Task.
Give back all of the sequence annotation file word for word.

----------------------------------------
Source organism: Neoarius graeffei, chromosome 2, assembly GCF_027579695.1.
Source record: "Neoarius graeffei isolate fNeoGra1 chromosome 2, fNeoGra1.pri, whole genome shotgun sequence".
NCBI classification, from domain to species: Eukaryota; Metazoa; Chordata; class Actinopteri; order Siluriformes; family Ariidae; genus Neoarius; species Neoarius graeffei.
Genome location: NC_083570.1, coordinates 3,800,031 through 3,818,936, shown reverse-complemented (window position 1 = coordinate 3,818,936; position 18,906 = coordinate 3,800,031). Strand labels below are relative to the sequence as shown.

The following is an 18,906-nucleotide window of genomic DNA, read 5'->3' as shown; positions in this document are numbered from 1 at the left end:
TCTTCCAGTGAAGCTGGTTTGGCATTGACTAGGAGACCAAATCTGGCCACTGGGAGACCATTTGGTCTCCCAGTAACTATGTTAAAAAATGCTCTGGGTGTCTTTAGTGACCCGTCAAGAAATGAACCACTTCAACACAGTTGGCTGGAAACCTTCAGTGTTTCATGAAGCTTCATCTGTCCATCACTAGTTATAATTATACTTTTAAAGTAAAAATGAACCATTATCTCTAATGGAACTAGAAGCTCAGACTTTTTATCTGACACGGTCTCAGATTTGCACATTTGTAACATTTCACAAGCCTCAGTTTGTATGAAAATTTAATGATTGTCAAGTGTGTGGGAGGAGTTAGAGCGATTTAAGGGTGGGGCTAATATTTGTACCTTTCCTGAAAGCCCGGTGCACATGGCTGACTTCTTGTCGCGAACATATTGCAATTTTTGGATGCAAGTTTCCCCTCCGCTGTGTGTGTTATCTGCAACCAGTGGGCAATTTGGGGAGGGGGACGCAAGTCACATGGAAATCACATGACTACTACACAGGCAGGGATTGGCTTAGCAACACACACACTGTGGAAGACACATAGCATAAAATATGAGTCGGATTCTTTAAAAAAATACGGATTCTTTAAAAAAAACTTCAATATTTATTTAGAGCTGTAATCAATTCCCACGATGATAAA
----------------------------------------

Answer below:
Source organism: Neoarius graeffei, chromosome 2, assembly GCF_027579695.1.
Source record: "Neoarius graeffei isolate fNeoGra1 chromosome 2, fNeoGra1.pri, whole genome shotgun sequence".
NCBI classification, from domain to species: Eukaryota; Metazoa; Chordata; class Actinopteri; order Siluriformes; family Ariidae; genus Neoarius; species Neoarius graeffei.
Genome location: NC_083570.1, coordinates 3,800,031 through 3,818,936, shown reverse-complemented (window position 1 = coordinate 3,818,936; position 18,906 = coordinate 3,800,031). Strand labels below are relative to the sequence as shown.

The following is an 18,906-nucleotide window of genomic DNA, read 5'->3' as shown; positions in this document are numbered from 1 at the left end:
TCTTCCAGTGAAGCTGGTTTGGCATTGACTAGGAGACCAAATCTGGCCACTGGGAGACCATTTGGTCTCCCAGTAACTATGTTAAAAAATGCTCTGGGTGTCTTTAGTGACCCGTCAAGAAATGAACCACTTCAACACAGTTGGCTGGAAACCTTCAGTGTTTCATGAAGCTTCATCTGTCCATCACTAGTTATAATTATACTTTTAAAGTAAAAATGAACCATTATCTCTAATGGAACTAGAAGCTCAGACTTTTTATCTGACACGGTCTCAGATTTGCACATTTGTAACATTTCACAAGCCTCAGTTTGTATGAAAATTTAATGATTGTCAAGTGTGTGGGAGGAGTTAGAGCGATTTAAGGGTGGGGCTAATATTTGTACCTTTCCTGAAAGCCCGGTGCACATGGCTGACTTCTTGTCGCGAACATATTGCAATTTTTGGATGCAAGTTTCCCCTCCGCTGTGTGTGTTATCTGCAACCAGTGGGCAATTTGGGGAGGGGGACGCAAGTCACATGGAAATCACATGACTACTACACAGGCAGGGATTGGCTTAGCAACACACACACTGTGGAAGACACATAGCATAAAATATGAGTCGGATTCTTTAAAAAAATACGGATTCTTTAAAAAAAACTTCAATATTTATTTAGAGCTGTAATCAATTCCCACGATGATAAA